Violet Green Swallow

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The Violet Green Swallow of the Pacific Northwest

The Violet green swallow is usually the first of the swallows to arrive in early spring but are completely controlled by the weather and follow the insect hatch as they are birds that feed on the wing and exclusively on flying insects.
Violet Green Swallow, Photo By Bud Logan

The Violet green swallow is usually the first of the swallows to arrive in early spring but are completely controlled by the weather and follow the insect hatch as they are birds that feed on the wing and exclusively on flying insects.

The Violet Green Swallow is quite small and sleek, it is iridescent violet green above and white below. The sides of their heads are white, with the white extending above the eye. Their tails are moderately forked.
Violet Green Tailed Swallow, Photo By Bud Logan

You can see them from sea level all the way up to 1400 meters. They are usually found along rivers and mountain lakes feeding on the insect hatches until dispersing to their nesting areas. River estuaries are great places to observe them. They are widely spread over the south and east coast of Vancouver Island but are rare visitors to the west coast of the Island.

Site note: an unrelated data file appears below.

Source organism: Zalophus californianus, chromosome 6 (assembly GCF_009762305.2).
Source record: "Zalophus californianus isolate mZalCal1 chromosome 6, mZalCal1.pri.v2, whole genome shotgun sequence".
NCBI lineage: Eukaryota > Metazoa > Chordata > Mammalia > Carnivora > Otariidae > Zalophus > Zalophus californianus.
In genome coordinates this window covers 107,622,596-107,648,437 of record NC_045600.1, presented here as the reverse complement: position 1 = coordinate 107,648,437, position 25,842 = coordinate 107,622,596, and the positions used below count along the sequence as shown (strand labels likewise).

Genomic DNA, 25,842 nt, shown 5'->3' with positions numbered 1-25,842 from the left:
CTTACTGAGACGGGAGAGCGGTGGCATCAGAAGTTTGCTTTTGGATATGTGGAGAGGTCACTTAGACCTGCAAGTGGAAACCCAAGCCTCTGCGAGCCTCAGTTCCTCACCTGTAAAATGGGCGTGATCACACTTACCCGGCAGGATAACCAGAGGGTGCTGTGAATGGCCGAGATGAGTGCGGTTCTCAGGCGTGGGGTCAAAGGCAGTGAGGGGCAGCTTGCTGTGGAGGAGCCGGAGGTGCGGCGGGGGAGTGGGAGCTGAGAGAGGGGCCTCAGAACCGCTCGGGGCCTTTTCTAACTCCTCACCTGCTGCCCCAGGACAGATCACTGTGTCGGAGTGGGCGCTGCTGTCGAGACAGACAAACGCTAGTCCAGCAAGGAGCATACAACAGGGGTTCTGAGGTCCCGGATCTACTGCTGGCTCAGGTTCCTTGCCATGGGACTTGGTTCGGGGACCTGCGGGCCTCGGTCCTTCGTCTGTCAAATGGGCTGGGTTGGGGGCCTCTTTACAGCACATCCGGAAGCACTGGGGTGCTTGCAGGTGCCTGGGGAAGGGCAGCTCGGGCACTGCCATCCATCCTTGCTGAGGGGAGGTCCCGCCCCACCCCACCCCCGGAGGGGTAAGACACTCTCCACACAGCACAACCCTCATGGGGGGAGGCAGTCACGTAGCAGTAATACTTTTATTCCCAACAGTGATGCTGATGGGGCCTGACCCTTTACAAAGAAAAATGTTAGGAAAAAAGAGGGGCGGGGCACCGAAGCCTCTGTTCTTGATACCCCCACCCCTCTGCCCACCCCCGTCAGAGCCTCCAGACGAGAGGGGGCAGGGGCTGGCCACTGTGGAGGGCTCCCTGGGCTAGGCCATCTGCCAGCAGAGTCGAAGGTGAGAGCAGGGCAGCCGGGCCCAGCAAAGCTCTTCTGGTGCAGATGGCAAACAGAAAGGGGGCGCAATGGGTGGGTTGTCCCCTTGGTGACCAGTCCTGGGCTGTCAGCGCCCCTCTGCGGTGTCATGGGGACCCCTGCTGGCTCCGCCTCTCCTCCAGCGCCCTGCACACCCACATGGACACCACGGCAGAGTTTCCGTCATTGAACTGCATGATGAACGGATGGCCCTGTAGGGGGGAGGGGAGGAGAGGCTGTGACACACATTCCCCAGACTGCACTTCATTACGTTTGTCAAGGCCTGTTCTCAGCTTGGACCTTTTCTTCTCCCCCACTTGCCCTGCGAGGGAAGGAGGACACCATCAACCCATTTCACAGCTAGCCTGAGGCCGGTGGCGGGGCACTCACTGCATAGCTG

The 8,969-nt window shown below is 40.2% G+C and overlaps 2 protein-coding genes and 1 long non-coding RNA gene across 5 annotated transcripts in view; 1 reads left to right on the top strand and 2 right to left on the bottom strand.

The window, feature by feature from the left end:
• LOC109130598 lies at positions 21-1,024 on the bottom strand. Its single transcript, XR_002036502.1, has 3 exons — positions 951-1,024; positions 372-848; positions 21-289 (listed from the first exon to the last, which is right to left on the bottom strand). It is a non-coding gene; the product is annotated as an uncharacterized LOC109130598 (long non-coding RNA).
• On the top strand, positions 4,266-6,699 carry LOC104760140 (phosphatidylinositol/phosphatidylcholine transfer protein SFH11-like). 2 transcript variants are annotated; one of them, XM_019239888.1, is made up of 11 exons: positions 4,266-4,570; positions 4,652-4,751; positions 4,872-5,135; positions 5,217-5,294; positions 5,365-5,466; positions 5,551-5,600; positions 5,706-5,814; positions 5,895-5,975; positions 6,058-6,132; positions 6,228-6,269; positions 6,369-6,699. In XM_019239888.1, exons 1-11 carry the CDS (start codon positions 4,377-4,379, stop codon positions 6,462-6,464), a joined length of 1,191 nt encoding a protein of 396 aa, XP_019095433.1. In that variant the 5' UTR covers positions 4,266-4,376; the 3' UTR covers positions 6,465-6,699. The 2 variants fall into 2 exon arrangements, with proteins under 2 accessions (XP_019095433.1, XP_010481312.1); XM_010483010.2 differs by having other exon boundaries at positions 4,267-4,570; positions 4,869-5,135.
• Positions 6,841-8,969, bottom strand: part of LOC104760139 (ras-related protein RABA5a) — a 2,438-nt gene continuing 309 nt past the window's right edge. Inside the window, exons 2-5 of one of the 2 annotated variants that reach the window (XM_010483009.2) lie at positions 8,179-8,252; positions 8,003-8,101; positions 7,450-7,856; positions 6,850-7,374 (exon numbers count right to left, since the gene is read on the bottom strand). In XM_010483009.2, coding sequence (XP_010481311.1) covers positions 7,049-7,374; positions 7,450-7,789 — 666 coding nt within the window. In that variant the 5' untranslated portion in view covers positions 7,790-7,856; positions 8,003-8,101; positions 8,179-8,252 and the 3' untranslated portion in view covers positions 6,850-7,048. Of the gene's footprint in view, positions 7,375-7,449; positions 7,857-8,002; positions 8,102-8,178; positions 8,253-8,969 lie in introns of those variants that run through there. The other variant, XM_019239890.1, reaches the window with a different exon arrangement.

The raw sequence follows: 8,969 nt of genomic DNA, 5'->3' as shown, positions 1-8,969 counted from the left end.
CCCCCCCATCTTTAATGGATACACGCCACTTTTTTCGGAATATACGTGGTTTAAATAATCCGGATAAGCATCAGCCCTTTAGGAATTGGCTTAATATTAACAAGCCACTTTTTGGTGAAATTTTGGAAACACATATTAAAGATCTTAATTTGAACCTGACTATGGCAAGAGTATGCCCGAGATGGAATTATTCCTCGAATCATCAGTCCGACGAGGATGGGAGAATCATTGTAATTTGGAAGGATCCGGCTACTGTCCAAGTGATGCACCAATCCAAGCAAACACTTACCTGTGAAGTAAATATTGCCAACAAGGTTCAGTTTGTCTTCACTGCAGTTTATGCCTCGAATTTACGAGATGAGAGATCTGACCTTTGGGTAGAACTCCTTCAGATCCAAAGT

Lots of my neighbors put up swallow boxes and we have a large population of nesting swallows in our area. Its great to watch them soaring through the sky catching insects on the fly. On a sunny day, they sparkle like little gems as they flash across the sky. The Violet Green Swallow is quite small and sleek, it is iridescent violet green above and white below. The sides of their heads are white, with the white extending above the eye. Their tails are moderately forked.

Violet green Swallows nest in tree cavities, on cliffs, buildings, old woodpecker holes, and nest boxes. Originally, they probably nested in rock crevices and tree holes, and although they now take advantage of man made structures, they do not take as readily to nest boxes as do other types of Swallows. They nest in isolated pairs or small colonies of up to 25 nests. Both male and female build the nest, a cup of grass, twigs, rootlets, and straw, lined with feathers of other birds. The female incubates up to 6 eggs for up to 15 days. Both adults feed the young, which leave the nest within 24 days of hatching. The parents continue to feed the young for some time after they leave the nest.

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